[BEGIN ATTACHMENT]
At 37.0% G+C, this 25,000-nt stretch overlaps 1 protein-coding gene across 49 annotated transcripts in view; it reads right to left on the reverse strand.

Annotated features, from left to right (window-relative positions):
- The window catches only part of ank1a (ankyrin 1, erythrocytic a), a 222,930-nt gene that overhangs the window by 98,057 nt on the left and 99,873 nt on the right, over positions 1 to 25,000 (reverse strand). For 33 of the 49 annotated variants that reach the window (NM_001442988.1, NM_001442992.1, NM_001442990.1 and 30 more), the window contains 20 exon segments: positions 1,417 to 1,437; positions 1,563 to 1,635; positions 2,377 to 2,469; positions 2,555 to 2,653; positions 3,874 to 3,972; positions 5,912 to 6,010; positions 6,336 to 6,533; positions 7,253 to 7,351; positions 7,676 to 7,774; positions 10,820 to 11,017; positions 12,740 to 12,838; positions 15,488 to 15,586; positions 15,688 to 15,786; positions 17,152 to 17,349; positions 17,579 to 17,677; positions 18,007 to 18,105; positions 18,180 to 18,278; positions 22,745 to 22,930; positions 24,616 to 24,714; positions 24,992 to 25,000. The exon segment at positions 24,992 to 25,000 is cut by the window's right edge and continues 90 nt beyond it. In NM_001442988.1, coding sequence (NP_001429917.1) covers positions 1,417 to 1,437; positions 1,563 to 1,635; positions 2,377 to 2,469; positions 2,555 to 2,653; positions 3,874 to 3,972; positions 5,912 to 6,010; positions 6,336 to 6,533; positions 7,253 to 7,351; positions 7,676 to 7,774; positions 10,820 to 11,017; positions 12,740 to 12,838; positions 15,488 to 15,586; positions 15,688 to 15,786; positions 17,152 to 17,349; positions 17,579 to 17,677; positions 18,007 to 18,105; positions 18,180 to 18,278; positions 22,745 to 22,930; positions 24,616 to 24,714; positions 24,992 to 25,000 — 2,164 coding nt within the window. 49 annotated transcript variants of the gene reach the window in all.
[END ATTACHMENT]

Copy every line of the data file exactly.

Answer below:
At 37.0% G+C, this 25,000-nt stretch overlaps 1 protein-coding gene across 49 annotated transcripts in view; it reads right to left on the reverse strand.

Annotated features, from left to right (window-relative positions):
- The window catches only part of ank1a (ankyrin 1, erythrocytic a), a 222,930-nt gene that overhangs the window by 98,057 nt on the left and 99,873 nt on the right, over positions 1 to 25,000 (reverse strand). For 33 of the 49 annotated variants that reach the window (NM_001442988.1, NM_001442992.1, NM_001442990.1 and 30 more), the window contains 20 exon segments: positions 1,417 to 1,437; positions 1,563 to 1,635; positions 2,377 to 2,469; positions 2,555 to 2,653; positions 3,874 to 3,972; positions 5,912 to 6,010; positions 6,336 to 6,533; positions 7,253 to 7,351; positions 7,676 to 7,774; positions 10,820 to 11,017; positions 12,740 to 12,838; positions 15,488 to 15,586; positions 15,688 to 15,786; positions 17,152 to 17,349; positions 17,579 to 17,677; positions 18,007 to 18,105; positions 18,180 to 18,278; positions 22,745 to 22,930; positions 24,616 to 24,714; positions 24,992 to 25,000. The exon segment at positions 24,992 to 25,000 is cut by the window's right edge and continues 90 nt beyond it. In NM_001442988.1, coding sequence (NP_001429917.1) covers positions 1,417 to 1,437; positions 1,563 to 1,635; positions 2,377 to 2,469; positions 2,555 to 2,653; positions 3,874 to 3,972; positions 5,912 to 6,010; positions 6,336 to 6,533; positions 7,253 to 7,351; positions 7,676 to 7,774; positions 10,820 to 11,017; positions 12,740 to 12,838; positions 15,488 to 15,586; positions 15,688 to 15,786; positions 17,152 to 17,349; positions 17,579 to 17,677; positions 18,007 to 18,105; positions 18,180 to 18,278; positions 22,745 to 22,930; positions 24,616 to 24,714; positions 24,992 to 25,000 — 2,164 coding nt within the window. 49 annotated transcript variants of the gene reach the window in all.